In 1960s, teams like SRTC, Food and Supplies and J&K Police would invite educated football talent to join their departmental team to ultimately end up as employees of the departments. According to AbdulMajeedKakroo, around 18 departmental teams including J&K Police, SRTC, Food & Supplies, J&K Forest, J&K Agro, Water Works Deptt, Fire Services Deptt., Posts &Telgraphs, Muncipal Corporation, Food Corporation of India, AG’s Office, Fire Services, R&B, J&K Bank etc. must have employed around 900-1000 footballers over the period from 1960 to 1989. But with the onset of militancy in 1989, the scenario changed and all the departmental teams were virtually wound up. 2000 onwards, it is only J&K Bank which has held a comprehensive employment policy for footballers. Besides, J&K Police has been engaging players on and off under different categories.
Talking on the issue, President J&K Football Association Zameer A. Thakur says, “Skill of football used to be a major reason of employment for many state players in the past. However, with the passage of time, the organizational setup, rules and regulations, financials, establishment setup etc. have changed altogether. Moreover, the thrust of the Government has shifted from being the employer to imparting skills to the youth so that they establish their own enterprises. In fact, the attitude of the present day players has witnessed a drastic shift. Today, a professional footballer of the state wants to play I-league, ISL and ultimately represent the country. He is least bothered about being employed by his owner. If good packages are given to the professional players, they would accumulate ample money during the peak of their careers, which would ultimately become the equity for their future enterprises. For this, big business houses like Tramboos, Chayas etc. which spend lakhs of rupees on advertisement of their products on national newspapers, have to come forward to adopt the football team with attractive packages. This would not only help in advertising their brands but would also help in uplifting the youth of the state”.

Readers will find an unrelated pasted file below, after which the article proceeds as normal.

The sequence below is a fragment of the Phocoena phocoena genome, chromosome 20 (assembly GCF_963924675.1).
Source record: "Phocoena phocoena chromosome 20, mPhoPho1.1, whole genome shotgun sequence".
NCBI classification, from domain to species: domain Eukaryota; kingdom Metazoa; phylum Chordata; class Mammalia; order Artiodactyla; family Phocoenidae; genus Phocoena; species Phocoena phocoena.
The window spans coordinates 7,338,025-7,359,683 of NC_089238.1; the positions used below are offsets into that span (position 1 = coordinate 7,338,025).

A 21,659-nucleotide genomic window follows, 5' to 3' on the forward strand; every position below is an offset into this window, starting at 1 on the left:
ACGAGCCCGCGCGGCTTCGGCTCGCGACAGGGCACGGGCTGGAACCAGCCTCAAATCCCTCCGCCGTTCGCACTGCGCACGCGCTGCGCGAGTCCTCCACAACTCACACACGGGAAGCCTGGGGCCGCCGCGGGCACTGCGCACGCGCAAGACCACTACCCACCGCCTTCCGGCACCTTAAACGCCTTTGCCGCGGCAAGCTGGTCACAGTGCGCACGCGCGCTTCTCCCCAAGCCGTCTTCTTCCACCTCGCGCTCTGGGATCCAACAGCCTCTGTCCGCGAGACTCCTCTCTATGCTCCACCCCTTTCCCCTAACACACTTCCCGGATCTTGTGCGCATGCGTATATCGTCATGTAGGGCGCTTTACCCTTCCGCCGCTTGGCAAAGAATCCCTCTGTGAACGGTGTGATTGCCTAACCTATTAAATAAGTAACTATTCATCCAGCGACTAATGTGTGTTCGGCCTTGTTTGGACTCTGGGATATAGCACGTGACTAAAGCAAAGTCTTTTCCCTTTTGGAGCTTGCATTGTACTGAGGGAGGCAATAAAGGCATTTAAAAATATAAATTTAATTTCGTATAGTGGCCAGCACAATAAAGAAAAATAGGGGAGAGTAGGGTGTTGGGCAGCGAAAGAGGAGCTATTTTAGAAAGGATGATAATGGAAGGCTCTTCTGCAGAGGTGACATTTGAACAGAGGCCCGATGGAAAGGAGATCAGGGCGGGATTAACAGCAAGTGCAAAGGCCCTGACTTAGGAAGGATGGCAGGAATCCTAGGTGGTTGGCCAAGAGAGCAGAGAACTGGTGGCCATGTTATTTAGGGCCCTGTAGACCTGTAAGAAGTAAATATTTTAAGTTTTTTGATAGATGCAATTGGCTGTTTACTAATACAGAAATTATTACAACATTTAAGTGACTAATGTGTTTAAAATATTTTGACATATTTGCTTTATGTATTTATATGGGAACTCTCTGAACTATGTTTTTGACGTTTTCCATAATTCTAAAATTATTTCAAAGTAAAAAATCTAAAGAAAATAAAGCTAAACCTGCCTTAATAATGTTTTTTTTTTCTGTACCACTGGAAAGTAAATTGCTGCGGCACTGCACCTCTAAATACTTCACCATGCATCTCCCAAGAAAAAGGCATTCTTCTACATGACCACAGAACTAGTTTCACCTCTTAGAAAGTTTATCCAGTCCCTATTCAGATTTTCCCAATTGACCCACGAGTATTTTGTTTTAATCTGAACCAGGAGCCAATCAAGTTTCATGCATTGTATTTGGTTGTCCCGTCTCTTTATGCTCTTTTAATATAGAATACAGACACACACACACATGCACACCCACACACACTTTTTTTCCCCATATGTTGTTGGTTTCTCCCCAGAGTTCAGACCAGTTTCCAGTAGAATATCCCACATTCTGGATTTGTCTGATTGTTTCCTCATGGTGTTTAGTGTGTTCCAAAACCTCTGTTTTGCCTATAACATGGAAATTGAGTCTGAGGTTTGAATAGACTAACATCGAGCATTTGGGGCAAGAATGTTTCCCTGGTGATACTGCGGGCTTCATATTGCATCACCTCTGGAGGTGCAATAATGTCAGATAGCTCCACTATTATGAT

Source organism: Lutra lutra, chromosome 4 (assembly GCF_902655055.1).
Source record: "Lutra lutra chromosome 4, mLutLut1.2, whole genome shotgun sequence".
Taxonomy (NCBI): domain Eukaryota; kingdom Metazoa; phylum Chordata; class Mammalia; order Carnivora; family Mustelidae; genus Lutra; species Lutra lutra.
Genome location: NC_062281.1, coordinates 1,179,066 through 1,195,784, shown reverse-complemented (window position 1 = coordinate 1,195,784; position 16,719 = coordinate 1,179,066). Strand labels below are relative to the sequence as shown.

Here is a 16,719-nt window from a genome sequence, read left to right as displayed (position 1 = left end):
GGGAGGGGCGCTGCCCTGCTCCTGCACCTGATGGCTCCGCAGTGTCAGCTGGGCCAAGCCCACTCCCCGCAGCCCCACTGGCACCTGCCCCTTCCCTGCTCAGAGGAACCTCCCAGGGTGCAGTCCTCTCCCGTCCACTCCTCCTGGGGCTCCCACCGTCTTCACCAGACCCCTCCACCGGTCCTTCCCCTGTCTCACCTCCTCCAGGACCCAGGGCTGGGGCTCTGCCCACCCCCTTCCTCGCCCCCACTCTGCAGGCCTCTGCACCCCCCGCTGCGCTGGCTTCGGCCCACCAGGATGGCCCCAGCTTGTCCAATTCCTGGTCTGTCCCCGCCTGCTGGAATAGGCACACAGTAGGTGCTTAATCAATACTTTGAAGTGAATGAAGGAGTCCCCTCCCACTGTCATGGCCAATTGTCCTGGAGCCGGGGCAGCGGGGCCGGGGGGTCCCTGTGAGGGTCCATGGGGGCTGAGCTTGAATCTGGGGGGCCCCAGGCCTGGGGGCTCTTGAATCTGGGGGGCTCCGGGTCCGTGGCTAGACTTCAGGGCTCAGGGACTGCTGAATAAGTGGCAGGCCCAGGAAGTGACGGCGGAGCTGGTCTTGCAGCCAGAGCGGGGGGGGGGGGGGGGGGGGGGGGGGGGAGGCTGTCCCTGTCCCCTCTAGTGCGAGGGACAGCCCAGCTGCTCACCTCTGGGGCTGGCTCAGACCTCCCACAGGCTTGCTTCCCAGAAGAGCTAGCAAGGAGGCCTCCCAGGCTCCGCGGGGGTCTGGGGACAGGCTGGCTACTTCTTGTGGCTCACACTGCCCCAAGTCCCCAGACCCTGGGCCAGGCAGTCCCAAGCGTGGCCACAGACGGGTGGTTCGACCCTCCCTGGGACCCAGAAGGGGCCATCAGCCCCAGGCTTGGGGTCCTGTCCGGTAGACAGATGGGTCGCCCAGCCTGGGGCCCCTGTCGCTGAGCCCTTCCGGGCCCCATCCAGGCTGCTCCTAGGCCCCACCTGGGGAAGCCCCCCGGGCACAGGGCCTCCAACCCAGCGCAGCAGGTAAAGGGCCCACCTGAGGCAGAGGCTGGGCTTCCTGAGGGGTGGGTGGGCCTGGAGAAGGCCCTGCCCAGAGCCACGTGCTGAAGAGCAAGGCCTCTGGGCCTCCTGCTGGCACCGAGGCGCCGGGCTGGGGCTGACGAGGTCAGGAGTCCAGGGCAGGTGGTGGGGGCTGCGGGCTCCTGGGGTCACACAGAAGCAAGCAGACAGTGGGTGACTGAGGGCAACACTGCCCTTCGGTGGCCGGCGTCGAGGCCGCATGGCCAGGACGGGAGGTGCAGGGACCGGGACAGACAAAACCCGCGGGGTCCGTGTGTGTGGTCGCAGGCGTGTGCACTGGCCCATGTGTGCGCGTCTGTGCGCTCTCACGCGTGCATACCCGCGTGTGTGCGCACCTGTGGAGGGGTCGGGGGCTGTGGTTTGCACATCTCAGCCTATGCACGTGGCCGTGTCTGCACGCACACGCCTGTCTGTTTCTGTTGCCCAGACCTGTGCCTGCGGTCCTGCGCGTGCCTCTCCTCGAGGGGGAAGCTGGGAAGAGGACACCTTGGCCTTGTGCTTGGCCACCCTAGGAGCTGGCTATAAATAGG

While there are many stories of struggle in the football arena – the most prominent being the plight of 14 talented footballers of the J&K Forest team who joined the team in 2002 on contractual basis. Out of these, 9 players have been struggling for more than 15 years to get absorbed in the department and the struggle, unfortunately, continues. Yet, a few have been wise enough to be entrepreneurial.
Zubair (name changed) who started his professional football career in 2002 with one of the most famous departmental teams of the state, is presently running a successful retail and wholesale sports good business. Realising that waiting for the Government to issue permanent order was wastage of time, Zubair started his own venture under the name and style M/s Valley Star Sports in 2010. With the help of his father, he infused around 40% equity into the business and sourced 60% debt from J&K Bank. With a span of 7 years, the annual turnover of his firm has increased from 4 lakhs to 17 lakhs in the year 2017. Despite the floods of 2014 and the ongoing episodes of disturbance, Zubair has established himself as a major supplier of sports items to many departments, schools, colleges etc. Besides earning annual net profit of around Rs. 4 lakhs, he is satisfied to have established a business centre which he would be in a position to transfer to his progeny in future. He is no more inclined to have a Government job.